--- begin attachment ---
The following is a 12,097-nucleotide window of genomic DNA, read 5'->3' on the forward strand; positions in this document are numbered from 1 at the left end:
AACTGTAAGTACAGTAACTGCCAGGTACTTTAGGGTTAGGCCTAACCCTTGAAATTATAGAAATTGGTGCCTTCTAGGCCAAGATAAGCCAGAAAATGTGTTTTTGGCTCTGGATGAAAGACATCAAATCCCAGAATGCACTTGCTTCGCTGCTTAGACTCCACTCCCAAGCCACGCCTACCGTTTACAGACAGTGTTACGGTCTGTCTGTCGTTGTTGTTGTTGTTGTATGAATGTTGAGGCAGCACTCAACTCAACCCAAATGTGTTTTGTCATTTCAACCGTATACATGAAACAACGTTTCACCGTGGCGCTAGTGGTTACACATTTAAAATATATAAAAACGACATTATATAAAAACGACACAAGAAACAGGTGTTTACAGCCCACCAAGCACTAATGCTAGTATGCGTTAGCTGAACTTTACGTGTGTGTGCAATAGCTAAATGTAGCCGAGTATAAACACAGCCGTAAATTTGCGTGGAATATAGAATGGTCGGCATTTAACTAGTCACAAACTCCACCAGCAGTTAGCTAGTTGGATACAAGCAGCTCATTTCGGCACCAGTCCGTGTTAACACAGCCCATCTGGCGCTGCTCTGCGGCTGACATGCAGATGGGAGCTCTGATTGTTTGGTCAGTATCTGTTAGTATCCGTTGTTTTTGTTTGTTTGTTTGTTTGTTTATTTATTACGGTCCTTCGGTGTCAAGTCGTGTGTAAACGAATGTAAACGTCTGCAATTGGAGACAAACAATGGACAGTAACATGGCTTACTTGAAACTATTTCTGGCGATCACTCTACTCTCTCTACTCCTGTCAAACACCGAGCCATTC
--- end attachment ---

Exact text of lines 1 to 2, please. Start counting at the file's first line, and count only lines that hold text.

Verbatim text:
The following is a 12,097-nucleotide window of genomic DNA, read 5'->3' on the forward strand; positions in this document are numbered from 1 at the left end:
AACTGTAAGTACAGTAACTGCCAGGTACTTTAGGGTTAGGCCTAACCCTTGAAATTATAGAAATTGGTGCCTTCTAGGCCAAGATAAGCCAGAAAATGTGTTTTTGGCTCTGGATGAAAGACATCAAATCCCAGAATGCACTTGCTTCGCTGCTTAGACTCCACTCCCAAGCCACGCCTACCGTTTACAGACAGTGTTACGGTCTGTCTGTCGTTGTTGTTGTTGTTGTATGAATGTTGAGGCAGCACTCAACTCAACCCAAATGTGTTTTGTCATTTCAACCGTATACATGAAACAACGTTTCACCGTGGCGCTAGTGGTTACACATTTAAAATATATAAAAACGACATTATATAAAAACGACACAAGAAACAGGTGTTTACAGCCCACCAAGCACTAATGCTAGTATGCGTTAGCTGAACTTTACGTGTGTGTGCAATAGCTAAATGTAGCCGAGTATAAACACAGCCGTAAATTTGCGTGGAATATAGAATGGTCGGCATTTAACTAGTCACAAACTCCACCAGCAGTTAGCTAGTTGGATACAAGCAGCTCATTTCGGCACCAGTCCGTGTTAACACAGCCCATCTGGCGCTGCTCTGCGGCTGACATGCAGATGGGAGCTCTGATTGTTTGGTCAGTATCTGTTAGTATCCGTTGTTTTTGTTTGTTTGTTTGTTTGTTTATTTATTACGGTCCTTCGGTGTCAAGTCGTGTGTAAACGAATGTAAACGTCTGCAATTGGAGACAAACAATGGACAGTAACATGGCTTACTTGAAACTATTTCTGGCGATCACTCTACTCTCTCTACTCCTGTCAAACACCGAGCCATTC